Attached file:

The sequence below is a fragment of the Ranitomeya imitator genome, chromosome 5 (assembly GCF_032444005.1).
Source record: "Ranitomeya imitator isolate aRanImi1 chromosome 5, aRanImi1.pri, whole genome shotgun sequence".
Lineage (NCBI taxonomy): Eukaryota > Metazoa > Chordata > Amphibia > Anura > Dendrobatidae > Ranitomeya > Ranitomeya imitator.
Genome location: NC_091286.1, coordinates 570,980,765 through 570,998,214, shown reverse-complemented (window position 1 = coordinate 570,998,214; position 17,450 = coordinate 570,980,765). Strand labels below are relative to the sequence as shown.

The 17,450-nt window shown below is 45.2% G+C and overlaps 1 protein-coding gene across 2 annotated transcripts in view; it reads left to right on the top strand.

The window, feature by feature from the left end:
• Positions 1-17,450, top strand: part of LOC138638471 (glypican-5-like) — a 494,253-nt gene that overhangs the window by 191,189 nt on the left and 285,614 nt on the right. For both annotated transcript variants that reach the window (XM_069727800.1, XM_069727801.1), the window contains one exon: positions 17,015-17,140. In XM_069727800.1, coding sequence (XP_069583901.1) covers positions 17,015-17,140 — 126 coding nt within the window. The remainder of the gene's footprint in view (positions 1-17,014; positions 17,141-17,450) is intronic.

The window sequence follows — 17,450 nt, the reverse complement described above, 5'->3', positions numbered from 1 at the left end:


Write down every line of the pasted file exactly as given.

The sequence below is a fragment of the Ranitomeya imitator genome, chromosome 5 (assembly GCF_032444005.1).
Source record: "Ranitomeya imitator isolate aRanImi1 chromosome 5, aRanImi1.pri, whole genome shotgun sequence".
Lineage (NCBI taxonomy): Eukaryota > Metazoa > Chordata > Amphibia > Anura > Dendrobatidae > Ranitomeya > Ranitomeya imitator.
Genome location: NC_091286.1, coordinates 570,980,765 through 570,998,214, shown reverse-complemented (window position 1 = coordinate 570,998,214; position 17,450 = coordinate 570,980,765). Strand labels below are relative to the sequence as shown.

The 17,450-nt window shown below is 45.2% G+C and overlaps 1 protein-coding gene across 2 annotated transcripts in view; it reads left to right on the top strand.

The window, feature by feature from the left end:
• Positions 1-17,450, top strand: part of LOC138638471 (glypican-5-like) — a 494,253-nt gene that overhangs the window by 191,189 nt on the left and 285,614 nt on the right. For both annotated transcript variants that reach the window (XM_069727800.1, XM_069727801.1), the window contains one exon: positions 17,015-17,140. In XM_069727800.1, coding sequence (XP_069583901.1) covers positions 17,015-17,140 — 126 coding nt within the window. The remainder of the gene's footprint in view (positions 1-17,014; positions 17,141-17,450) is intronic.

The window sequence follows — 17,450 nt, the reverse complement described above, 5'->3', positions numbered from 1 at the left end: